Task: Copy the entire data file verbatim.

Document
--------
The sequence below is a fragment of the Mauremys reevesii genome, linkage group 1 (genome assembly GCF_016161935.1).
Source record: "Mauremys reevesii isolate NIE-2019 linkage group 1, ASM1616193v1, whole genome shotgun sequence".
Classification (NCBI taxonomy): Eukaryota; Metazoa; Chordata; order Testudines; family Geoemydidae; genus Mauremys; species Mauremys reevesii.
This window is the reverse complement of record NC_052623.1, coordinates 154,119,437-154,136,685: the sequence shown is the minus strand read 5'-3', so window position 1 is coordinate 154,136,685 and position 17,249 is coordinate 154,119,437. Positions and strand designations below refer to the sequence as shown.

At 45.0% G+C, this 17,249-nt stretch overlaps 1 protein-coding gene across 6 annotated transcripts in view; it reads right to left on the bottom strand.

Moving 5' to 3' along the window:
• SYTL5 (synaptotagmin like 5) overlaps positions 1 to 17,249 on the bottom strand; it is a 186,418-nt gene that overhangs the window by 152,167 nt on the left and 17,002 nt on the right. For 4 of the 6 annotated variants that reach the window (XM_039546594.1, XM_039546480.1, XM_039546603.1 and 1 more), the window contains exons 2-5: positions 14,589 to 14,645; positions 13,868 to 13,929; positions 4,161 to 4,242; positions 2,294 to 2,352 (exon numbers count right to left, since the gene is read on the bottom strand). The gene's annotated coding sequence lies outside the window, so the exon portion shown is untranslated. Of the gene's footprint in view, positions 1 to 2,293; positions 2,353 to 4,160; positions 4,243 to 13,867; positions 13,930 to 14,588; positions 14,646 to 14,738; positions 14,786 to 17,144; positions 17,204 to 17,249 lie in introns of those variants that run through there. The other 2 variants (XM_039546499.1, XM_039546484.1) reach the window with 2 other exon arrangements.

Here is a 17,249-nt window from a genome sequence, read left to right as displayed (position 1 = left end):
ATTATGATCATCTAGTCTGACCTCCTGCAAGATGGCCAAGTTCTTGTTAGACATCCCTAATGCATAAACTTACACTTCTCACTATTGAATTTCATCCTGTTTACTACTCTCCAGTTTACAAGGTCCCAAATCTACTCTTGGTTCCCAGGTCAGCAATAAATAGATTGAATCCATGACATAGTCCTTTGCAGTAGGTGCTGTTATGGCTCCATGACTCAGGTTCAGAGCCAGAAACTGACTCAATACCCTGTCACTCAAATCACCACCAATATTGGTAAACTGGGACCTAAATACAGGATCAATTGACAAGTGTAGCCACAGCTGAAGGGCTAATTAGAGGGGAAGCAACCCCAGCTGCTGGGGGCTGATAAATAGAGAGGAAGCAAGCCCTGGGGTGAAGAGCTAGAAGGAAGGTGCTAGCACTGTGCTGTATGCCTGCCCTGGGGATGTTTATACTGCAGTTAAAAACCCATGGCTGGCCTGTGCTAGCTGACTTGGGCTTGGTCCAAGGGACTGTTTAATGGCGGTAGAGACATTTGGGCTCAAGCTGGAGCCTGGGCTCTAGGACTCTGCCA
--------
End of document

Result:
The sequence below is a fragment of the Mauremys reevesii genome, linkage group 1 (genome assembly GCF_016161935.1).
Source record: "Mauremys reevesii isolate NIE-2019 linkage group 1, ASM1616193v1, whole genome shotgun sequence".
Classification (NCBI taxonomy): Eukaryota; Metazoa; Chordata; order Testudines; family Geoemydidae; genus Mauremys; species Mauremys reevesii.
This window is the reverse complement of record NC_052623.1, coordinates 154,119,437-154,136,685: the sequence shown is the minus strand read 5'-3', so window position 1 is coordinate 154,136,685 and position 17,249 is coordinate 154,119,437. Positions and strand designations below refer to the sequence as shown.

At 45.0% G+C, this 17,249-nt stretch overlaps 1 protein-coding gene across 6 annotated transcripts in view; it reads right to left on the bottom strand.

Moving 5' to 3' along the window:
• SYTL5 (synaptotagmin like 5) overlaps positions 1 to 17,249 on the bottom strand; it is a 186,418-nt gene that overhangs the window by 152,167 nt on the left and 17,002 nt on the right. For 4 of the 6 annotated variants that reach the window (XM_039546594.1, XM_039546480.1, XM_039546603.1 and 1 more), the window contains exons 2-5: positions 14,589 to 14,645; positions 13,868 to 13,929; positions 4,161 to 4,242; positions 2,294 to 2,352 (exon numbers count right to left, since the gene is read on the bottom strand). The gene's annotated coding sequence lies outside the window, so the exon portion shown is untranslated. Of the gene's footprint in view, positions 1 to 2,293; positions 2,353 to 4,160; positions 4,243 to 13,867; positions 13,930 to 14,588; positions 14,646 to 14,738; positions 14,786 to 17,144; positions 17,204 to 17,249 lie in introns of those variants that run through there. The other 2 variants (XM_039546499.1, XM_039546484.1) reach the window with 2 other exon arrangements.

Here is a 17,249-nt window from a genome sequence, read left to right as displayed (position 1 = left end):
ATTATGATCATCTAGTCTGACCTCCTGCAAGATGGCCAAGTTCTTGTTAGACATCCCTAATGCATAAACTTACACTTCTCACTATTGAATTTCATCCTGTTTACTACTCTCCAGTTTACAAGGTCCCAAATCTACTCTTGGTTCCCAGGTCAGCAATAAATAGATTGAATCCATGACATAGTCCTTTGCAGTAGGTGCTGTTATGGCTCCATGACTCAGGTTCAGAGCCAGAAACTGACTCAATACCCTGTCACTCAAATCACCACCAATATTGGTAAACTGGGACCTAAATACAGGATCAATTGACAAGTGTAGCCACAGCTGAAGGGCTAATTAGAGGGGAAGCAACCCCAGCTGCTGGGGGCTGATAAATAGAGAGGAAGCAAGCCCTGGGGTGAAGAGCTAGAAGGAAGGTGCTAGCACTGTGCTGTATGCCTGCCCTGGGGATGTTTATACTGCAGTTAAAAACCCATGGCTGGCCTGTGCTAGCTGACTTGGGCTTGGTCCAAGGGACTGTTTAATGGCGGTAGAGACATTTGGGCTCAAGCTGGAGCCTGGGCTCTAGGACTCTGCCA